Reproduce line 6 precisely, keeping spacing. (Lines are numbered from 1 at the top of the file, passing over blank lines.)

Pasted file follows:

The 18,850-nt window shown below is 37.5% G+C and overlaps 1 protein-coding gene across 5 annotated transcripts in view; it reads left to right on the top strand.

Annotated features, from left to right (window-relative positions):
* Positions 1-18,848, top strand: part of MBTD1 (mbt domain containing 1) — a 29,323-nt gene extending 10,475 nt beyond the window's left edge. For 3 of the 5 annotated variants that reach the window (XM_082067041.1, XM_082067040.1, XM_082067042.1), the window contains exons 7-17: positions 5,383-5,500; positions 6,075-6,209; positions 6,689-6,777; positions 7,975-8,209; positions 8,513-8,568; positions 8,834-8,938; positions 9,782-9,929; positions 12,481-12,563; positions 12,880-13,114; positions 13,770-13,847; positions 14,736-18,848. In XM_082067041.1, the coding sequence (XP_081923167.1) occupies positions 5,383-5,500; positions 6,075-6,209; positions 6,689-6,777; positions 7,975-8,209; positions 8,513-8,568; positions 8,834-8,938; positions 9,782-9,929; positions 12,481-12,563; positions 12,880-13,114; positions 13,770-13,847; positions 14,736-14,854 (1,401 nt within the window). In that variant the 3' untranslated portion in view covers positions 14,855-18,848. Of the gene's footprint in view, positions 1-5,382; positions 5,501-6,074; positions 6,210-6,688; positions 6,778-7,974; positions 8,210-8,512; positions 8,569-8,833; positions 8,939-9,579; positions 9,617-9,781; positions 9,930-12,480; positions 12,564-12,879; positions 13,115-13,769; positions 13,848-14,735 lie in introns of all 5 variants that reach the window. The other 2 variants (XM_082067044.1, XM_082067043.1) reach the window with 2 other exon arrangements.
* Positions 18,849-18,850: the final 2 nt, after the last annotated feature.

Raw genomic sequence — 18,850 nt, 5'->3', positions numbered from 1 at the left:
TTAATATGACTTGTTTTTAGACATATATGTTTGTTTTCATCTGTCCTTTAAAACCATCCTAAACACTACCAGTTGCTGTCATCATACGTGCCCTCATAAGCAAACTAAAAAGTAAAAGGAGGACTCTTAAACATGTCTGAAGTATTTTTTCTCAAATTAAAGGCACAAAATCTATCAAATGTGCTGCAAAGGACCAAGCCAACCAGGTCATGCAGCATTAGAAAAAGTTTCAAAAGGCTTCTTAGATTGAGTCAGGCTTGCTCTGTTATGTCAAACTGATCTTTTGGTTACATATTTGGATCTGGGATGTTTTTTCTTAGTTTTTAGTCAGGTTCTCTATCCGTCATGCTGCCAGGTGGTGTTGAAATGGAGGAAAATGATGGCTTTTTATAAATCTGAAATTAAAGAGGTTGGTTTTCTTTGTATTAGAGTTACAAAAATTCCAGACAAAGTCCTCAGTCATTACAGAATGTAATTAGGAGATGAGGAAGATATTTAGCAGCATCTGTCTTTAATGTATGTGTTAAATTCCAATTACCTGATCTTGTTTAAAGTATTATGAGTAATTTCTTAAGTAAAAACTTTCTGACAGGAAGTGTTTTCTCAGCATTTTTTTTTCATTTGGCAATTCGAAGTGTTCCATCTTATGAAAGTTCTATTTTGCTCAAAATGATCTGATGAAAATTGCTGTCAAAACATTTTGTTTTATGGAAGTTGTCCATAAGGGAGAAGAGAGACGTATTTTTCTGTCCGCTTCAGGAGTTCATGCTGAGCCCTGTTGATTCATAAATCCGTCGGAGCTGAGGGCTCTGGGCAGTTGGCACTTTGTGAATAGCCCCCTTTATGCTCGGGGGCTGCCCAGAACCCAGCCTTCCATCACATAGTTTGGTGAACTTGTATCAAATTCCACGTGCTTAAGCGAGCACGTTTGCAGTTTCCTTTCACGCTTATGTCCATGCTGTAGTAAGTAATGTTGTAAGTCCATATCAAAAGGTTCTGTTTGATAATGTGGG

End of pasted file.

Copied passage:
TTAATATGACTTGTTTTTAGACATATATGTTTGTTTTCATCTGTCCTTTAAAACCATCCTAAACACTACCAGTTGCTGTCATCATACGTGCCCTCATAAGCAAACTAAAAAGTAAAAGGAGGACTCTTAAACATGTCTGAAGTATTTTTTCTCAAATTAAAGGCACAAAATCTATCAAATGTGCTGCAAAGGACCAAGCCAACCAGGTCATGCAGCATTAGAAAAAGTTTCAAAAGGCTTCTTAGATTGAGTCAGGCTTGCTCTGTTATGTCAAACTGATCTTTTGGTTACATATTTGGATCTGGGATGTTTTTTCTTAGTTTTTAGTCAGGTTCTCTATCCGTCATGCTGCCAGGTGGTGTTGAAATGGAGGAAAATGATGGCTTTTTATAAATCTGAAATTAAAGAGGTTGGTTTTCTTTGTATTAGAGTTACAAAAATTCCAGACAAAGTCCTCAGTCATTACAGAATGTAATTAGGAGATGAGGAAGATATTTAGCAGCATCTGTCTTTAATGTATGTGTTAAATTCCAATTACCTGATCTTGTTTAAAGTATTATGAGTAATTTCTTAAGTAAAAACTTTCTGACAGGAAGTGTTTTCTCAGCATTTTTTTTTCATTTGGCAATTCGAAGTGTTCCATCTTATGAAAGTTCTATTTTGCTCAAAATGATCTGATGAAAATTGCTGTCAAAACATTTTGTTTTATGGAAGTTGTCCATAAGGGAGAAGAGAGACGTATTTTTCTGTCCGCTTCAGGAGTTCATGCTGAGCCCTGTTGATTCATAAATCCGTCGGAGCTGAGGGCTCTGGGCAGTTGGCACTTTGTGAATAGCCCCCTTTATGCTCGGGGGCTGCCCAGAACCCAGCCTTCCATCACATAGTTTGGTGAACTTGTATCAAATTCCACGTGCTTAAGCGAGCACGTTTGCAGTTTCCTTTCACGCTTATGTCCATGCTGTAGTAAGTAATGTTGTAAGTCCATATCAAAAGGTTCTGTTTGATAATGTGGG